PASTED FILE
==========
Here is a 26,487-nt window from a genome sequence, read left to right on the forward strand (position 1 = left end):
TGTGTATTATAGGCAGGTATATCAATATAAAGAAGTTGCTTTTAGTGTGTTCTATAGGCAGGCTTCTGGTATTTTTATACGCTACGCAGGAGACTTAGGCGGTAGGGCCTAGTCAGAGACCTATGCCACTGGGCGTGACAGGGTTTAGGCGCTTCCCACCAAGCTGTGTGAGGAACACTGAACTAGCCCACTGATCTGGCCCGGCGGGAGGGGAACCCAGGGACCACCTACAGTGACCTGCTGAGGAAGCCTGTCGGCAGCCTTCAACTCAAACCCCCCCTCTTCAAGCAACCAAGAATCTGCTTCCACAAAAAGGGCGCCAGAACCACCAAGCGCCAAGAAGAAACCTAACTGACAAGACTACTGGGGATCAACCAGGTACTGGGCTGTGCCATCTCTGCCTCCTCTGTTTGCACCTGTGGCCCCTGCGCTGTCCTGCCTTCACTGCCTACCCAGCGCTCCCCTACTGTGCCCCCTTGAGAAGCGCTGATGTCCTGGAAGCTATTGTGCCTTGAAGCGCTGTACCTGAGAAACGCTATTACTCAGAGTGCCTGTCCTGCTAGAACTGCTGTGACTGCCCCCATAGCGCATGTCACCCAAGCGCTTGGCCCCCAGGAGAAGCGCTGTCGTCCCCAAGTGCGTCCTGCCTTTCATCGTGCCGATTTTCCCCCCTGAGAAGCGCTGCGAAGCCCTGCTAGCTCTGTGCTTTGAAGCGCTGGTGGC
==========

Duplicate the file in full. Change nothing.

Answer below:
Here is a 26,487-nt window from a genome sequence, read left to right on the forward strand (position 1 = left end):
TGTGTATTATAGGCAGGTATATCAATATAAAGAAGTTGCTTTTAGTGTGTTCTATAGGCAGGCTTCTGGTATTTTTATACGCTACGCAGGAGACTTAGGCGGTAGGGCCTAGTCAGAGACCTATGCCACTGGGCGTGACAGGGTTTAGGCGCTTCCCACCAAGCTGTGTGAGGAACACTGAACTAGCCCACTGATCTGGCCCGGCGGGAGGGGAACCCAGGGACCACCTACAGTGACCTGCTGAGGAAGCCTGTCGGCAGCCTTCAACTCAAACCCCCCCTCTTCAAGCAACCAAGAATCTGCTTCCACAAAAAGGGCGCCAGAACCACCAAGCGCCAAGAAGAAACCTAACTGACAAGACTACTGGGGATCAACCAGGTACTGGGCTGTGCCATCTCTGCCTCCTCTGTTTGCACCTGTGGCCCCTGCGCTGTCCTGCCTTCACTGCCTACCCAGCGCTCCCCTACTGTGCCCCCTTGAGAAGCGCTGATGTCCTGGAAGCTATTGTGCCTTGAAGCGCTGTACCTGAGAAACGCTATTACTCAGAGTGCCTGTCCTGCTAGAACTGCTGTGACTGCCCCCATAGCGCATGTCACCCAAGCGCTTGGCCCCCAGGAGAAGCGCTGTCGTCCCCAAGTGCGTCCTGCCTTTCATCGTGCCGATTTTCCCCCCTGAGAAGCGCTGCGAAGCCCTGCTAGCTCTGTGCTTTGAAGCGCTGGTGGC